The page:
Deepika: They broadened it out in the Report to say that ‘COVID-19 has exacerbated existing gender inequities for adolescent girls and young women’. The lockdown not only increased unpaid care work, but also increased pressure for early marriage, increased exclusion and neglect, and closed up spaces for mutual support and solidarity.’
Arpita: I did come across multiple reports and articles saying how an increase in gender based violence at home took place because women and girls could not access safe spaces outside home and were often stuck 24/7 with their abusers.
Deepika: So much so that it was termed the shadow pandemic. And not just that you know – one of the girls also reported how she faced violence even while trying to use the shared community toilet resources, having instead to trudge much further for her own safety to access bathrooms.
Arpita: Sounds so terribly isolating and hard for the girls. I have to ask though, because the new generation is so tech savvy, was it not possible for the girls to keep in touch through phones atleast or was that also not possible?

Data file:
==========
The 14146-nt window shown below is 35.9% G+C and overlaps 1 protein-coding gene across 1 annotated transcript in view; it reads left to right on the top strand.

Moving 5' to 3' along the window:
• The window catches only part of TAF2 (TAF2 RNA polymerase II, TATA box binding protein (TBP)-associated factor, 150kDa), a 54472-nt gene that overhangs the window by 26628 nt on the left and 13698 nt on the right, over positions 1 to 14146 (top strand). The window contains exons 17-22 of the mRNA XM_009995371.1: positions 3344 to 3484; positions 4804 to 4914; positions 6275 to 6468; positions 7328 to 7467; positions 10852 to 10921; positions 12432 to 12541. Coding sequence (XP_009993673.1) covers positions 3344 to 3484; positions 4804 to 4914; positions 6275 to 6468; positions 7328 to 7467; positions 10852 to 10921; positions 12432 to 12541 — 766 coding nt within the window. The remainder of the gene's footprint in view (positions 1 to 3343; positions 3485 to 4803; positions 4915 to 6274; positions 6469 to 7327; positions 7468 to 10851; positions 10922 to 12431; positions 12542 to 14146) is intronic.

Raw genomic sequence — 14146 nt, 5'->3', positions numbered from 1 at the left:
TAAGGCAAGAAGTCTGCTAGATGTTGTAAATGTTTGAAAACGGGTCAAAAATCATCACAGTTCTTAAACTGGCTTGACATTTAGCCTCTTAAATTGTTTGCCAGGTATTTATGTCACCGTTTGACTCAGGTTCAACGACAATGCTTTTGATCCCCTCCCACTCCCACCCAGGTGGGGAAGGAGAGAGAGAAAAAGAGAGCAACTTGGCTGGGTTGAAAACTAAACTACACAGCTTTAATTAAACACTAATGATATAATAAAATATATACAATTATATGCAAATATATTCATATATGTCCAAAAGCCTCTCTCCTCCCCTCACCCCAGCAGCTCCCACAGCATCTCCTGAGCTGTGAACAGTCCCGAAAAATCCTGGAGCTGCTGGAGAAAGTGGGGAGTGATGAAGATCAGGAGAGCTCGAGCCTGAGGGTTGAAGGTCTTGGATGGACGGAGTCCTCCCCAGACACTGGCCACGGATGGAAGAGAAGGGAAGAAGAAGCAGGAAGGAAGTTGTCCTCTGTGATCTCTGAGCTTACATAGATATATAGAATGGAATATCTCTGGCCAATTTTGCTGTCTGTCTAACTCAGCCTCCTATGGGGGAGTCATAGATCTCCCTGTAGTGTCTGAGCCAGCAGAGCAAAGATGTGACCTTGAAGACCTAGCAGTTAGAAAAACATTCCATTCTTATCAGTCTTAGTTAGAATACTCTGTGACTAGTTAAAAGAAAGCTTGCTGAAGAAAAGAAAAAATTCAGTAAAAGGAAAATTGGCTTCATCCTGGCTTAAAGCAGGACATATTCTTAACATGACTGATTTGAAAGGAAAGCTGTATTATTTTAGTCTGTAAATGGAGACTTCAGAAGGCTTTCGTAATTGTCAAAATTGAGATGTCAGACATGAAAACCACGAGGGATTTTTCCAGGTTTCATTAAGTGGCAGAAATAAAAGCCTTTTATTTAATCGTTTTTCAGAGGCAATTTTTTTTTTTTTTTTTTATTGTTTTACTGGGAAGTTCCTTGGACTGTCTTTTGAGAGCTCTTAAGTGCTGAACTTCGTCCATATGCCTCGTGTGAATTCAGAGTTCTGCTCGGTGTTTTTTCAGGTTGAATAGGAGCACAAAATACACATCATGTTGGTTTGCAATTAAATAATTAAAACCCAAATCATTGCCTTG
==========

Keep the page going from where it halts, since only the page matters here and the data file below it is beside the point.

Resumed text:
Deepika: It’s interesting that you ask that because, one of the things that came out in the conversation with Shireen was the lopsided and gendered access to technology and what that meant for the girls.
Shireen: We were staying at home, even my friends were staying at home and my peers. So I could observe that everyone was staying at home aur jinke pass device tha we could sometimes chat with each other or had a call – jinke pass device tha we could chat or had a call. But jinkee pass device nahi hai so we had lost connect or lost connection with them.